Read opinion (TX Fifth District COA @

Child Custody - UCCJEA

Prizzia v. Prizzia
No. 1343-10-2
(Virginia Court of Appeals, April 12, 2011)

Hungary did not exercise jurisdiction over divorce and child custody under factual circumstances in substantial conformity with Uniform Child Custody Jurisdiction and Enforcement Act (UCCJEA), and thus, trial court's decision to decline to exercise jurisdiction to render initial custody determination did not comply with UCCJEA; Hungary did not have jurisdiction to make initial child custody determination as of date that wife filed action for divorce and custody in Hungary, in that child had not lived in Hungary for previous six months, and thus, Hungary was not child's home state, and trial court had not conducted statutory analysis to determine whether Virginia was inconvenient forum and whether it was appropriate for Hungary to exercise jurisdiction.

Read opinion (VA Supreme Court @

Child Support

Laussermair v. Laussermair
No. 4D09-4823, 36 Fla. L. Weekly D448
(Florida District Court of Appeal, Fourth District, March 2, 2011)

There was no public policy violation in the provision of the settlement agreement converting the $1200 monthly child support payment to a $750 payment into a college educational account because that provision did not relieve ex-husband of his duty to support his minor child entirely or permanently, which would have been contrary to public policy; rather, the payment was directed into an account for the benefit of the child.

Read opinion (FL Fourth District COA @

Draughn v. Draughn
Nos. S10A1599, S10A1600
(Georgia Supreme Court, March 7, 2011)

Child's enrollment in online high school program after he stopped attending private high school, with school's agreement that he would graduate as a student of the school upon completion of online coursework, constituted "attending school," for purposes of father's agreement to pay monthly child support after child reached age 18 while child was enrolled in and attending a secondary school on a full-time basis until child graduated from secondary school or reached age 20, whichever came first; legislative and executive branches endorsed and regulated online learning opportunities for state students.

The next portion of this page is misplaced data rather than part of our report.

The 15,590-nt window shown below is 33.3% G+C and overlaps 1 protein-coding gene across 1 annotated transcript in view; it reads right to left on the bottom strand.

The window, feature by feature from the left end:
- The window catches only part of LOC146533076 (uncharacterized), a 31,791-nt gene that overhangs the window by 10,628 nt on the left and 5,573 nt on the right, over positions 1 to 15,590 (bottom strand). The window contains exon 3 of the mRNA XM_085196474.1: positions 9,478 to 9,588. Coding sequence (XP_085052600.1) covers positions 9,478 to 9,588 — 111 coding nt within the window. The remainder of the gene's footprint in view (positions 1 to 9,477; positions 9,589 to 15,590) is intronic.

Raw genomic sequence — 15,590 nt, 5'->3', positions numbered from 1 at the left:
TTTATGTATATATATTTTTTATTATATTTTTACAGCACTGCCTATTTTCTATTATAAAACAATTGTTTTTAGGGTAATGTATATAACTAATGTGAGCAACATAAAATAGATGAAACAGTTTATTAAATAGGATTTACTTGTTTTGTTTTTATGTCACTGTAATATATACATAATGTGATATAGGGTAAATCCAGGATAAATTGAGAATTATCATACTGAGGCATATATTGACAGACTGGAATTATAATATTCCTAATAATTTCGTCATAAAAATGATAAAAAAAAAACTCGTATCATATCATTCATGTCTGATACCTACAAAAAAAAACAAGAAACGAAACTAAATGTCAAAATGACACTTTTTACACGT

Read opinion (GA Supreme Court @

Culver v. Culver
127 Conn. App. 236
(Connecticut Appellate Court, March 15, 2011)

Oral agreement between father and mother, under which father agreed to pay for children's private school expenses in exchange for being relieved of his child support obligations, was unenforceable, and thus trial court could order father to pay $225,000 in past due child support, even though father submitted evidence that he had contributed nearly $480,000 to his children's private school expenses, since marriage dissolution judgment between father and mother required any modification of child support to be in writing and executed with the same formality as judgment; father's voluntary acceptance of a subsequent obligation to pay private school tuition did not lessen his court-ordered child support obligation.

Read opinion (CT Judicial Branch @

In re Estate of Hicks
No. DA 10-0459
(Montana Supreme Court, April 19, 2011)